Terms and Concepts

To do this type of experiment, you should know what the following terms mean. Have an adult help you search the Internet or take you to your local library to find out more!

  • Diversity
  • Evolution
  • Generation
  • Natural selection
  • Descendant
  • Adaptation
  • Metabolism
  • Blubber
Questions
  • What is an adaptation?
  • How does blubber keep polar bears warm?
  • What other marine animals use blubber as an adaptation?

Bibliography

  • The original source of this project is the San Diego Zoo:
    San Diego Zoo. (2007). San Diego Zoo's Science Project: How Do Polar Bbbears Stay Wwwarm? Zoological Society of San Diego, CA. Retrieved December 6, 2007 from http://animals.sandiegozoo.org/animals/polar-bear
  • At Kimball's Biology Pages you can read about evolution and adaptation:
    Kimball, J. (2007). Evolution and Adaptation. Andover, MA: Kimball's Biology Pages Retrieved December 6, 2007 from http://users.rcn.com/jkimball.ma.ultranet/BiologyPages/E/Evolution.html
  • You can also learn about evolution and adaptation from the "Understanding Evolution" website, a collaborative project of the University of California Museum of Paleontology and the National Center for Science Education:
    UCMP. (2006). Evolution 101: Adaptation. University of California Museum of Paleontology (UCMP), University of California, Berkeley; and the National Center for Science Education (NCSE). Retrieved December 6, 2007 from http://evolution.berkeley.edu/evosite/evo101/IIIE5Adaptation.shtml

Materials and Equipment

  • Empty bowls (2)
  • Cold water
  • Warm water
  • Ice cubes
  • Shortening (like Crisco®)
  • Paper towels
  • Stopwatch
  • Celsius thermometer, available from Carolina Biological, item #: 745390
  • A partner

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Experimental Procedure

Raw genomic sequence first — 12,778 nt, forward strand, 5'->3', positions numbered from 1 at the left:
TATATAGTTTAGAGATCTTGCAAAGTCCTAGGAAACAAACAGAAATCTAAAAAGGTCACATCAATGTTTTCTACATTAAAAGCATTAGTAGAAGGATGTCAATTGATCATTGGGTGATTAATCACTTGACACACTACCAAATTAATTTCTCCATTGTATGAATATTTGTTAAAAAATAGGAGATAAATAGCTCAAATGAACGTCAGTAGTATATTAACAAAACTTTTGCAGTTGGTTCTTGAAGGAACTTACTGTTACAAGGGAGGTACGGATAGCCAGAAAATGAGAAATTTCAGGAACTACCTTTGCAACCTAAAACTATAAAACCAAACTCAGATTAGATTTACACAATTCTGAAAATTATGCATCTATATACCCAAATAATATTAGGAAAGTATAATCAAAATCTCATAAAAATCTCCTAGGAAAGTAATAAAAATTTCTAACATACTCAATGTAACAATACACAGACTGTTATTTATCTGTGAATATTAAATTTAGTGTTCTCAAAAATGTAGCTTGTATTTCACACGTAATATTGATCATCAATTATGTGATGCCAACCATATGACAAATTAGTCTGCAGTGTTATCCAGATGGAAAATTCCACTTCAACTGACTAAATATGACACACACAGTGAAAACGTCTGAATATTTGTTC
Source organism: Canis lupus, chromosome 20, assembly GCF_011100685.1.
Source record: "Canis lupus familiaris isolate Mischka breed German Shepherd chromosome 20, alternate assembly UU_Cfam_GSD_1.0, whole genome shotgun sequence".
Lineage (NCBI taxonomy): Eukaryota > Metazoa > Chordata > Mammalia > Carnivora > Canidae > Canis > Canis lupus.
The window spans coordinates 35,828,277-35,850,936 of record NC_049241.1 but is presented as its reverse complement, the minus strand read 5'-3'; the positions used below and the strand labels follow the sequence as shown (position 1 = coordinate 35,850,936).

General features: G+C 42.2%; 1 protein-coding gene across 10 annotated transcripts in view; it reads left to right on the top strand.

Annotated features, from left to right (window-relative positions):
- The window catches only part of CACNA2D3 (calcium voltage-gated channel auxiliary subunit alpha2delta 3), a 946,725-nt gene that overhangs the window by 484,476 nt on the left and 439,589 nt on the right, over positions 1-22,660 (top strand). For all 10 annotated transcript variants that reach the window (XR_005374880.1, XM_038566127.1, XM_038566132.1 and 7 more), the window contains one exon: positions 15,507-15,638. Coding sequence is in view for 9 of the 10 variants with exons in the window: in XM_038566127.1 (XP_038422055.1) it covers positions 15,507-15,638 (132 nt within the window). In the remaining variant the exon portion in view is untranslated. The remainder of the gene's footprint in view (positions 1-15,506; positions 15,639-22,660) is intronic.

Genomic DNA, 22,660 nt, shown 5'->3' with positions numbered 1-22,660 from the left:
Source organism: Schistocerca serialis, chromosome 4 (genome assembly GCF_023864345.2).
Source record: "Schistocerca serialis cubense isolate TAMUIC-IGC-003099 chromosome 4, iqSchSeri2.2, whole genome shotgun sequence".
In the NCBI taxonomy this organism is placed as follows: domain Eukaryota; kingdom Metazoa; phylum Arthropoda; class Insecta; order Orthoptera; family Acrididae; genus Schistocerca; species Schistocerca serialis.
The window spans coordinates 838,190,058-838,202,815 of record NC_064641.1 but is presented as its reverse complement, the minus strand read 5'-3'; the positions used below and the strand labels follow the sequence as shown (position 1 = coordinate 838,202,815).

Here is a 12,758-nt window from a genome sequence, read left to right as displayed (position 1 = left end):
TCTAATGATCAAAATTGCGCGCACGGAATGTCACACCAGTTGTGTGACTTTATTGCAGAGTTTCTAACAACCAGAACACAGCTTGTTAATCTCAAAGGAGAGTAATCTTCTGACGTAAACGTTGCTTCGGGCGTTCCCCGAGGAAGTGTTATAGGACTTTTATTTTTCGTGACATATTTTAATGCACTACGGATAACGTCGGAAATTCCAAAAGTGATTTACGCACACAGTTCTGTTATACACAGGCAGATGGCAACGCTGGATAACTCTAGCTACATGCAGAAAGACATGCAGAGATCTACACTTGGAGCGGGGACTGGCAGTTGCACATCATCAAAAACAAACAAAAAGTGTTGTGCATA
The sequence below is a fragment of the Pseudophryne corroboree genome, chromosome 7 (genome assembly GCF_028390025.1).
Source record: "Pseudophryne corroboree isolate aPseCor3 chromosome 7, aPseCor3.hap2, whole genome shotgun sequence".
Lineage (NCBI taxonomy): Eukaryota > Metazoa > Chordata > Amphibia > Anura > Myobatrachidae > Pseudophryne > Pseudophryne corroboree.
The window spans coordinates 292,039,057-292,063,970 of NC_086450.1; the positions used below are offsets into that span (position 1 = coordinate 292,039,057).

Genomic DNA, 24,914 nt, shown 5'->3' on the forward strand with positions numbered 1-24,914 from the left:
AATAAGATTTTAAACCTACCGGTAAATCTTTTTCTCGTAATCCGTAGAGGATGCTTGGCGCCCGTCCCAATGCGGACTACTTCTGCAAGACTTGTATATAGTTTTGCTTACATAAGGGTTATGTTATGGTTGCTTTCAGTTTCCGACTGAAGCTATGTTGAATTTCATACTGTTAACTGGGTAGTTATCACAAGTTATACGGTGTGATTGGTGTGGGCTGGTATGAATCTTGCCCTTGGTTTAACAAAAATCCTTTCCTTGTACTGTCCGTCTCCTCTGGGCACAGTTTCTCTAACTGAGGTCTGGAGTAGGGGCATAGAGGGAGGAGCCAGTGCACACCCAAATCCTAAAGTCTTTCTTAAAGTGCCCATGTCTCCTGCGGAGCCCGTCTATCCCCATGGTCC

1. Fill two bowls with cold water and ice cubes.
  2. Measure the temperature of the water with a thermometer. When the temperature levels off, the bowls are ready. Write down the temperature of the water in a data table like the one below.
    Water Bowl Water Temperature (oCelsius) Covered Finger Time (sec) Uncovered Finger Time (sec)
    Ice-Cold      
    Ice-Cold      
    Ice-Cold      
    AVERAGE      
    Warm      
    Warm      
    Warm      
    AVERAGE      
  3. Cover the pointer finger on one hand with a thick layer of shortening.
  4. Have your partner prepare the stopwatch, and when he or she says go, put the pointer finger of each hand into one of the bowls of ice water.
  5. Have your partner time how long you can leave each finger in the bowl, and write the results in a data table.
  6. Wait until your fingers return to their normal color, then repeat steps 5-6 three times and average your results.
  7. Switch partners and repeat steps 6 - 9.
  8. Repeat the entire experiment with warm water. Predict whether you think you will see the same result.
  9. Make a graph of your results. In which environment did the adaptation give a significant advantage?

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Variations

Can you model other types of adaptations to show how they increase fitness? Here are some ideas:

  • Plants - Some plants have waxy leaves, and some have regular leaves. Waxy leaves are common in plants that live in dry environments, and keep the plant from losing water. You can model the waxy coating of a leaf by covering a moist sponge with a layer of shortening. Will an uncovered sponge dry out before a covered sponge? Do waxy leaves resist drying out better than regular leaves?
  • Long tails - animals with long tails often use them for balance. Make a model of a rat, monkey or other animal with a long tail. Can you use a balance test on your model to find out if the tail adds stability?
  • Big ears - Animals that are nocturnal, or spend most of their wake hours at night, often have big ears. Can you do an experiment with ear cones to show how this adaptation can increase hearing ability? Why would this be useful for an animal that hunts at night?
  • Webbed feet - Try the Science Buddies Experiment The Swimming Secrets of Duck Feet to see if duck feet can help you swim faster.

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Ask an Expert

The Ask an Expert Forum is intended to be a place where students can go to find answers to science questions that they have been unable to find using other resources. If you have specific questions about your science fair project or science fair, our team of volunteer scientists can help. Our Experts won't do the work for you, but they will make suggestions, offer guidance, and help you troubleshoot.